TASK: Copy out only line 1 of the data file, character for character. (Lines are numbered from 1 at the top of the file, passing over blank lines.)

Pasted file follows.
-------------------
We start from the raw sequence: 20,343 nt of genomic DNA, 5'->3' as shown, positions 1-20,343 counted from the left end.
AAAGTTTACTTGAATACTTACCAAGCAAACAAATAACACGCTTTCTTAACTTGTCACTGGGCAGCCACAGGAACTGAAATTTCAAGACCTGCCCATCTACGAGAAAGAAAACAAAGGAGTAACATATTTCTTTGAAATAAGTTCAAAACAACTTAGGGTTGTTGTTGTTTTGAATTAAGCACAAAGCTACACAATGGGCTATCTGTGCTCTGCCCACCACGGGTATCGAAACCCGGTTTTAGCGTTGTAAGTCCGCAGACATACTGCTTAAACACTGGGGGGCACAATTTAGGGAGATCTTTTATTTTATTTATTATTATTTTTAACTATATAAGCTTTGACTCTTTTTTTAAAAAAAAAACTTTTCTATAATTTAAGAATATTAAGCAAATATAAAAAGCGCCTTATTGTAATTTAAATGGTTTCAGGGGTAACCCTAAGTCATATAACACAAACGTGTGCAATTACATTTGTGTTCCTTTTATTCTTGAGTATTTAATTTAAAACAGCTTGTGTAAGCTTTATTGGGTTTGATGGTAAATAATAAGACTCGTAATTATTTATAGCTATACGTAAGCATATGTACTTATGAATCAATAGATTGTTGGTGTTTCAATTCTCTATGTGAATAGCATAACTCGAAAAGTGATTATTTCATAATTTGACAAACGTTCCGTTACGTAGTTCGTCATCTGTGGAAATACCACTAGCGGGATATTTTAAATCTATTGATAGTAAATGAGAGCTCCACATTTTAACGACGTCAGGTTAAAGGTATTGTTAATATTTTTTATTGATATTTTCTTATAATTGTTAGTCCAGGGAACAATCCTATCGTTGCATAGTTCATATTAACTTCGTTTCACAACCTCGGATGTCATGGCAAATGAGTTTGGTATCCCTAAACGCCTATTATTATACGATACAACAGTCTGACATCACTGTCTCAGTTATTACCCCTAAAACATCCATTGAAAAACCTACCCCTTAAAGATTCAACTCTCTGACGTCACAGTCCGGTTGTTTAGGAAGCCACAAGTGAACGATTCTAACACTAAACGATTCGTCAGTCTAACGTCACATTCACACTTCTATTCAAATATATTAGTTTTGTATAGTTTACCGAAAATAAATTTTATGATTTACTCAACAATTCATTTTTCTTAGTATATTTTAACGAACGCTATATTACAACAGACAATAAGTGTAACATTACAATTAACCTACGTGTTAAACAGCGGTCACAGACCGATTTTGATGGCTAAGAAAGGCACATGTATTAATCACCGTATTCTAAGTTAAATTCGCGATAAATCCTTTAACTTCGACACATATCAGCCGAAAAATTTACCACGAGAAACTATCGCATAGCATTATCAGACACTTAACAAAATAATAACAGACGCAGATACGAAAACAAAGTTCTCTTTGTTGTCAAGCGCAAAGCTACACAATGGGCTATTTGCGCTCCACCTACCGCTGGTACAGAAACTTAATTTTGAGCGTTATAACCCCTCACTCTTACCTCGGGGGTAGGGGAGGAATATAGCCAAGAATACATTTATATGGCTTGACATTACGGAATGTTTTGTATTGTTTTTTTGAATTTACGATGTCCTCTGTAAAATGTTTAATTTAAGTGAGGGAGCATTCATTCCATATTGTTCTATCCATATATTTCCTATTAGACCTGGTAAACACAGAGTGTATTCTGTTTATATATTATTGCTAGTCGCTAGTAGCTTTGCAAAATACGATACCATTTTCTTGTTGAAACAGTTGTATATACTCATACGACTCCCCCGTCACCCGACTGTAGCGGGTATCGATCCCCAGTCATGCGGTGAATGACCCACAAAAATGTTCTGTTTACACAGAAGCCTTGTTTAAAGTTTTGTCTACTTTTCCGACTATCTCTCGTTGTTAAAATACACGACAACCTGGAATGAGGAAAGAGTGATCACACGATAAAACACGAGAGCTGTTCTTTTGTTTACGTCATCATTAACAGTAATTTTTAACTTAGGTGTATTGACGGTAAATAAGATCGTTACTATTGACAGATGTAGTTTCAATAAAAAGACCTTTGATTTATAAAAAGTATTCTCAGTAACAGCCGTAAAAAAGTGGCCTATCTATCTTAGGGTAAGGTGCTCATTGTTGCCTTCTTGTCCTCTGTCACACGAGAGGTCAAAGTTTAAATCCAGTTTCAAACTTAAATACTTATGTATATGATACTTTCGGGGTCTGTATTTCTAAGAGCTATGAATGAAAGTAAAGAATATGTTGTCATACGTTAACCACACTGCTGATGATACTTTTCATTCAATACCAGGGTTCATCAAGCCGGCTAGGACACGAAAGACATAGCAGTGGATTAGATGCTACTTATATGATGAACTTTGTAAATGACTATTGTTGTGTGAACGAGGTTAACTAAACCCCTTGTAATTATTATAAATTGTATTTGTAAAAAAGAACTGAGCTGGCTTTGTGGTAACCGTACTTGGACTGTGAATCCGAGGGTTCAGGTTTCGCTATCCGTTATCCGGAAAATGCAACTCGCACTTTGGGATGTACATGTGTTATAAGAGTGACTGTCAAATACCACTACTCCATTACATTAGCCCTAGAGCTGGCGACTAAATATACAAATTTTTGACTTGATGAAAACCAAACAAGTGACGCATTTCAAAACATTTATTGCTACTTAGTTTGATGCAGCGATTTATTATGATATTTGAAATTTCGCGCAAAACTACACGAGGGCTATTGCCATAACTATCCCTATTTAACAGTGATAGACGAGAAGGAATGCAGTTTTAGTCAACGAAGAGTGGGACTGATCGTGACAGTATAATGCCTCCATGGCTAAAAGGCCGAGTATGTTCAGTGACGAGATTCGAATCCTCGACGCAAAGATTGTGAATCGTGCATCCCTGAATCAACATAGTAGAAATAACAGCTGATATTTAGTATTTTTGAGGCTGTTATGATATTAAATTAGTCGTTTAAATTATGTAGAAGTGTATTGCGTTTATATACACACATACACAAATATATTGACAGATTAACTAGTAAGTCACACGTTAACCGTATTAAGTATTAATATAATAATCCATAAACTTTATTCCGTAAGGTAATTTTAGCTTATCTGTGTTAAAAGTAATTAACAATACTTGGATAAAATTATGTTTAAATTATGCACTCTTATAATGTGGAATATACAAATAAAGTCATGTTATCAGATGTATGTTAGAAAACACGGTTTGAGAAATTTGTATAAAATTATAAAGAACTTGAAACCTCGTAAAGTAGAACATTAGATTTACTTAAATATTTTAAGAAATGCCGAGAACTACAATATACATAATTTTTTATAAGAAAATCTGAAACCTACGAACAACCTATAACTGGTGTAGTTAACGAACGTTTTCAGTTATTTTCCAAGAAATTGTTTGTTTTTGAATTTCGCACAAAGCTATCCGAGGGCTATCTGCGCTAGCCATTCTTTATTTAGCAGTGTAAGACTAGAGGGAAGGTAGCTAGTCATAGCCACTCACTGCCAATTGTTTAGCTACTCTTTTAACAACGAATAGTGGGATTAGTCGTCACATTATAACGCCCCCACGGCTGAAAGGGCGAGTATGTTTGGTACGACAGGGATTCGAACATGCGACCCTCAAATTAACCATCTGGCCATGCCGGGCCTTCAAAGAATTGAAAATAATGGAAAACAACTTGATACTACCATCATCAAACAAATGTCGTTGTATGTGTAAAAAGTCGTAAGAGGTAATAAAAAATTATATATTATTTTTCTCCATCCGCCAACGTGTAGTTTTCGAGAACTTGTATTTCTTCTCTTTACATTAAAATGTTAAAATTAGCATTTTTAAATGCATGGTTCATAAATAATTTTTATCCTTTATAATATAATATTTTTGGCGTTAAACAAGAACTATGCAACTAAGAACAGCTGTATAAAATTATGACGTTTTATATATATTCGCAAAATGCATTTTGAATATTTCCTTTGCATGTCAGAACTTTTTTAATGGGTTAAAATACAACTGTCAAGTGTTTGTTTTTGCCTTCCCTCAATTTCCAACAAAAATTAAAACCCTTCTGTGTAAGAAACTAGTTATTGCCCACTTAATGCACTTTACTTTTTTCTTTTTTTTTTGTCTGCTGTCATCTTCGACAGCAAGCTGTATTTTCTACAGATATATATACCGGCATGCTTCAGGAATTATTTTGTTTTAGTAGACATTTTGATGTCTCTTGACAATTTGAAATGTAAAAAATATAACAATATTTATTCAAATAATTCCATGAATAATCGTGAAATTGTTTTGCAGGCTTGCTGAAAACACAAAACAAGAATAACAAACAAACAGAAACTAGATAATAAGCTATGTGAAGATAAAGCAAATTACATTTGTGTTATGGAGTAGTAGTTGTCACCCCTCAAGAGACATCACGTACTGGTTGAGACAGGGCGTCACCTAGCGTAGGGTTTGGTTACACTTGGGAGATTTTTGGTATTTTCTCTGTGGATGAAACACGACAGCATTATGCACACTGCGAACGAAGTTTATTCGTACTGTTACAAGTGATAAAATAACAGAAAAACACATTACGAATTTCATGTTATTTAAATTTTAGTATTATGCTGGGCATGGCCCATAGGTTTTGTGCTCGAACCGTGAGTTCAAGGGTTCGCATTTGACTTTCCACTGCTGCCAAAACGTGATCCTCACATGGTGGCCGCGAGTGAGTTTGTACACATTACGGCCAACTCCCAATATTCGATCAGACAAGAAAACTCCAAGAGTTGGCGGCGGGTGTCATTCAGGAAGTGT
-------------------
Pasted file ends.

We start from the raw sequence: 20,343 nt of genomic DNA, 5'->3' as shown, positions 1-20,343 counted from the left end.